Yesterday, the World Health Organization (WHO) Department of Mental Health and Substance Abuse released 2 new guidelines, a news release and an article in the The Journal of the American Medical Association.
In the last couple of years, the WHO had received numerous requests for guidance for mental health care after trauma and loss. These 2 publications are the result of the work of dozens practitioners and organizations in the field, including the United Nations High Commissioner for Refugees (UNHCR).
Traumatic events and loss are common in people’s lives. In a previous WHO study of 21 countries, more than 10% of respondents reported witnessing violence (21.8%) or experiencing interpersonal violence (18.8%), accidents (17.7%), exposure to war (16.2%) or trauma to a loved one (12.5%). An estimated 3.6% of the world’s population has suffered from post-traumatic stress disorder (PTSD) in the previous year, the study showed.
These 2 new guidelines are written for health workers in non-specialized settings. The types of support mentioned are psychological first aid, psycho-education, stress management and helping affected people to identify and strengthen positive coping methods and social supports. In addition, referral for advanced treatments such as cognitive-behavioural therapy (CBT) or a new technique called eye movement desensitization and reprocessing (EMDR) should be considered for people suffering from PTSD (post traumatic stress disorder). But one need special training and supervision before applying these techniques.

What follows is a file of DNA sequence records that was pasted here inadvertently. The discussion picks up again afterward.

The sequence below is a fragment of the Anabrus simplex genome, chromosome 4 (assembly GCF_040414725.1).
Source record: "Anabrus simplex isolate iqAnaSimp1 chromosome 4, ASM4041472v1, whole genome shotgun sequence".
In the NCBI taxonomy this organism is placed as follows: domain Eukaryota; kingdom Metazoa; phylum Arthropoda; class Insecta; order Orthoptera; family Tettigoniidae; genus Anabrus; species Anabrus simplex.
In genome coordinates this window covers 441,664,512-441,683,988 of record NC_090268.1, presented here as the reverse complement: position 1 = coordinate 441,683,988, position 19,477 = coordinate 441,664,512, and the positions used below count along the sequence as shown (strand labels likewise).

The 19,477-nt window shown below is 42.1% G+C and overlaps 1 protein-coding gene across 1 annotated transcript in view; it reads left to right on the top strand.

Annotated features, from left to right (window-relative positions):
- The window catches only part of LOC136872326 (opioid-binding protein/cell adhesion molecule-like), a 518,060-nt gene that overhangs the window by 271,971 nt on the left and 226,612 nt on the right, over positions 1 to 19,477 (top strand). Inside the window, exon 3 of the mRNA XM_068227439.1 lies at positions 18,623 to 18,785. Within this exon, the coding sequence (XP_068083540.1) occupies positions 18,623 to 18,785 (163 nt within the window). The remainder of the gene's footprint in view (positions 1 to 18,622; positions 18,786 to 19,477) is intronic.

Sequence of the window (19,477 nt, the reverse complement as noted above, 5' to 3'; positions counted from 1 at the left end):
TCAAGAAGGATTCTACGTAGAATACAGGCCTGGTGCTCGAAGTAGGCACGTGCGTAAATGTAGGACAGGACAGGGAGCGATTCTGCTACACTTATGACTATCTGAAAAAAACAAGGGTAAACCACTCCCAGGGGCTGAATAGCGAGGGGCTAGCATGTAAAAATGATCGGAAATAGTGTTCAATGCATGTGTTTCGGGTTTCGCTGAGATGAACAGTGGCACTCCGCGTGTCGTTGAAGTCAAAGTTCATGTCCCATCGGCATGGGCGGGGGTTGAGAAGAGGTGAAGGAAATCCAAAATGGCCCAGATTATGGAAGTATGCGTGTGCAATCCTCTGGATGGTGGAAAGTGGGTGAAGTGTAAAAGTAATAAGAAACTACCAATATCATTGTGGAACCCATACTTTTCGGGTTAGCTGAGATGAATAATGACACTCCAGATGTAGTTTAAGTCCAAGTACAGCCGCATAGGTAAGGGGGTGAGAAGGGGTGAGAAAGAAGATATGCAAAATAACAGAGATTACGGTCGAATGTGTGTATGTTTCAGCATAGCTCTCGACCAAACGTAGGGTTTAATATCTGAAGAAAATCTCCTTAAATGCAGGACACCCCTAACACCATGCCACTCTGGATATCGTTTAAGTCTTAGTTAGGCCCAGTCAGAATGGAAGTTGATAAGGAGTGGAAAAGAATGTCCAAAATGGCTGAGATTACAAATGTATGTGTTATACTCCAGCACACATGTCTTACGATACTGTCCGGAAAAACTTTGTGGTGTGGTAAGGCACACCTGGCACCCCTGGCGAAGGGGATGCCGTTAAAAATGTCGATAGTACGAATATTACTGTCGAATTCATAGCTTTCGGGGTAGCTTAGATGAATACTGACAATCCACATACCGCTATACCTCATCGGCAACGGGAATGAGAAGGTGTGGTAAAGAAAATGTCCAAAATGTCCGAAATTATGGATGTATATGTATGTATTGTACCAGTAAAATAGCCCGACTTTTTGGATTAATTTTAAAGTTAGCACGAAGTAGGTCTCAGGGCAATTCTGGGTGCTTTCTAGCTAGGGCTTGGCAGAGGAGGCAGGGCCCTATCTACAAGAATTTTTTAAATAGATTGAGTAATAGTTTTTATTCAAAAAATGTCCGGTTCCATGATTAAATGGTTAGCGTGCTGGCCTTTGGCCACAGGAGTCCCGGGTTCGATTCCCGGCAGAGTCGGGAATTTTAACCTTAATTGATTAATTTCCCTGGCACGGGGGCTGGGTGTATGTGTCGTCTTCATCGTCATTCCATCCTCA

The 2 new releases:
1. The WHO Guidelines for the Management of Conditions Specifically Related to Stress, 273 pages free download pdf in English (but I’m sure translations will follow).
These WHO mhGAP guidelines were developed to provide recommended management strategies for conditions specifically related to stress, including symptoms of acute stress, post-traumatic stress disorder and bereavement.
2. The WHO mhGAP-IG (mental health GAP intervention guide) module on the Assessment and Management of Conditions Specifically Related to Stress, 18 pages free download pdf in English.
This new mhGAP (Hental Health Gap Action Programme) module by WHO and UNHCR is an annex to the mhGAP Intervention Guide for mental, neurological and substance use disorders in non-specialized health settings (WHO, 2010), 109 pages, available in several languages.
If you are interested in other guidelines and manuals, check the the in2mentalhealth list ‘More then 20 Mental Health and MHPSS Manuals for Non-Specialized Settings’
Roos Korste, psychologist, international trainer, blogger